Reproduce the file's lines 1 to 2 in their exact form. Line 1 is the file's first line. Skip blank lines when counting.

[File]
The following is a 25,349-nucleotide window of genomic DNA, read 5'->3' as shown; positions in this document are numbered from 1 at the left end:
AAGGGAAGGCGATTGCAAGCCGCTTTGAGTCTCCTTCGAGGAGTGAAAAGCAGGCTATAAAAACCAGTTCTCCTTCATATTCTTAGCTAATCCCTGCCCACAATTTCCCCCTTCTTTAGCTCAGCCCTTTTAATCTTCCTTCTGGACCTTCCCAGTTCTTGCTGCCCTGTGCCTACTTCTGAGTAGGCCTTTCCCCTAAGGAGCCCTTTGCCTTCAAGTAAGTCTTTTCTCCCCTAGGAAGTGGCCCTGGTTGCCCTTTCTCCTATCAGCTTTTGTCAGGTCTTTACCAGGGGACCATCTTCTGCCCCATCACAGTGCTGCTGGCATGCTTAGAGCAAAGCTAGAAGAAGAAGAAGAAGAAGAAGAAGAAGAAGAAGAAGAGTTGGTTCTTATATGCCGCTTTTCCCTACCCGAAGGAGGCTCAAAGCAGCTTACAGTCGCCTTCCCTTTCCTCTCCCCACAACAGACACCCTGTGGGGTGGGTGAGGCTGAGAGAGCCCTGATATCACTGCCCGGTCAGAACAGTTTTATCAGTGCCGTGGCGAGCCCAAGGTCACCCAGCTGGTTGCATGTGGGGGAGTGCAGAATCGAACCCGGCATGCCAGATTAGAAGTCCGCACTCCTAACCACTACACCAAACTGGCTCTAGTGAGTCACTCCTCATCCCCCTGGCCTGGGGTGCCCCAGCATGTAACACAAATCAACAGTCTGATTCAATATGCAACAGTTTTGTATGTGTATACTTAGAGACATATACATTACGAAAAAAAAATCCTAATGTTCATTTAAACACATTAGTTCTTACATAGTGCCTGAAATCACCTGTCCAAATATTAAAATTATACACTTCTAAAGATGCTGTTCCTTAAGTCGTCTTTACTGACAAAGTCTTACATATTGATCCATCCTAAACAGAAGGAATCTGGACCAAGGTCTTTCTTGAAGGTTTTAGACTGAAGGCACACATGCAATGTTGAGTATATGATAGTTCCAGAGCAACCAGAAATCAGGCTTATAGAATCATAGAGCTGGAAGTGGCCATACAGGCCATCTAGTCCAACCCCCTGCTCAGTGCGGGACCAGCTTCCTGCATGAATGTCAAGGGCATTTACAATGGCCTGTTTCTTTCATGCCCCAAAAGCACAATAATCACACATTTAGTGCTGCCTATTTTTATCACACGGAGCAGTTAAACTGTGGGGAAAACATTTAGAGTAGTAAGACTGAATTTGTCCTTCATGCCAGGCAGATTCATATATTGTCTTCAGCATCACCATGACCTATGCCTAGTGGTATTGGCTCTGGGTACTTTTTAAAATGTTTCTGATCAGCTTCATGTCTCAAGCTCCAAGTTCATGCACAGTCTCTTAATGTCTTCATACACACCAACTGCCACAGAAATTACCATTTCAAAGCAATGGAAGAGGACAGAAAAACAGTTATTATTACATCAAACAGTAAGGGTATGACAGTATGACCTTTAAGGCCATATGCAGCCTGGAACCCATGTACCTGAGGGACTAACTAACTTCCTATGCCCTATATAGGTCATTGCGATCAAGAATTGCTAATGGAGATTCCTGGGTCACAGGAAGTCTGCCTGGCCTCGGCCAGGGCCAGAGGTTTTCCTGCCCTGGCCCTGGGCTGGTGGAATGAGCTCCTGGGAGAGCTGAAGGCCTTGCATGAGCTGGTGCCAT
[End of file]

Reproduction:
The following is a 25,349-nucleotide window of genomic DNA, read 5'->3' as shown; positions in this document are numbered from 1 at the left end:
AAGGGAAGGCGATTGCAAGCCGCTTTGAGTCTCCTTCGAGGAGTGAAAAGCAGGCTATAAAAACCAGTTCTCCTTCATATTCTTAGCTAATCCCTGCCCACAATTTCCCCCTTCTTTAGCTCAGCCCTTTTAATCTTCCTTCTGGACCTTCCCAGTTCTTGCTGCCCTGTGCCTACTTCTGAGTAGGCCTTTCCCCTAAGGAGCCCTTTGCCTTCAAGTAAGTCTTTTCTCCCCTAGGAAGTGGCCCTGGTTGCCCTTTCTCCTATCAGCTTTTGTCAGGTCTTTACCAGGGGACCATCTTCTGCCCCATCACAGTGCTGCTGGCATGCTTAGAGCAAAGCTAGAAGAAGAAGAAGAAGAAGAAGAAGAAGAAGAAGAAGAGTTGGTTCTTATATGCCGCTTTTCCCTACCCGAAGGAGGCTCAAAGCAGCTTACAGTCGCCTTCCCTTTCCTCTCCCCACAACAGACACCCTGTGGGGTGGGTGAGGCTGAGAGAGCCCTGATATCACTGCCCGGTCAGAACAGTTTTATCAGTGCCGTGGCGAGCCCAAGGTCACCCAGCTGGTTGCATGTGGGGGAGTGCAGAATCGAACCCGGCATGCCAGATTAGAAGTCCGCACTCCTAACCACTACACCAAACTGGCTCTAGTGAGTCACTCCTCATCCCCCTGGCCTGGGGTGCCCCAGCATGTAACACAAATCAACAGTCTGATTCAATATGCAACAGTTTTGTATGTGTATACTTAGAGACATATACATTACGAAAAAAAAATCCTAATGTTCATTTAAACACATTAGTTCTTACATAGTGCCTGAAATCACCTGTCCAAATATTAAAATTATACACTTCTAAAGATGCTGTTCCTTAAGTCGTCTTTACTGACAAAGTCTTACATATTGATCCATCCTAAACAGAAGGAATCTGGACCAAGGTCTTTCTTGAAGGTTTTAGACTGAAGGCACACATGCAATGTTGAGTATATGATAGTTCCAGAGCAACCAGAAATCAGGCTTATAGAATCATAGAGCTGGAAGTGGCCATACAGGCCATCTAGTCCAACCCCCTGCTCAGTGCGGGACCAGCTTCCTGCATGAATGTCAAGGGCATTTACAATGGCCTGTTTCTTTCATGCCCCAAAAGCACAATAATCACACATTTAGTGCTGCCTATTTTTATCACACGGAGCAGTTAAACTGTGGGGAAAACATTTAGAGTAGTAAGACTGAATTTGTCCTTCATGCCAGGCAGATTCATATATTGTCTTCAGCATCACCATGACCTATGCCTAGTGGTATTGGCTCTGGGTACTTTTTAAAATGTTTCTGATCAGCTTCATGTCTCAAGCTCCAAGTTCATGCACAGTCTCTTAATGTCTTCATACACACCAACTGCCACAGAAATTACCATTTCAAAGCAATGGAAGAGGACAGAAAAACAGTTATTATTACATCAAACAGTAAGGGTATGACAGTATGACCTTTAAGGCCATATGCAGCCTGGAACCCATGTACCTGAGGGACTAACTAACTTCCTATGCCCTATATAGGTCATTGCGATCAAGAATTGCTAATGGAGATTCCTGGGTCACAGGAAGTCTGCCTGGCCTCGGCCAGGGCCAGAGGTTTTCCTGCCCTGGCCCTGGGCTGGTGGAATGAGCTCCTGGGAGAGCTGAAGGCCTTGCATGAGCTGGTGCCAT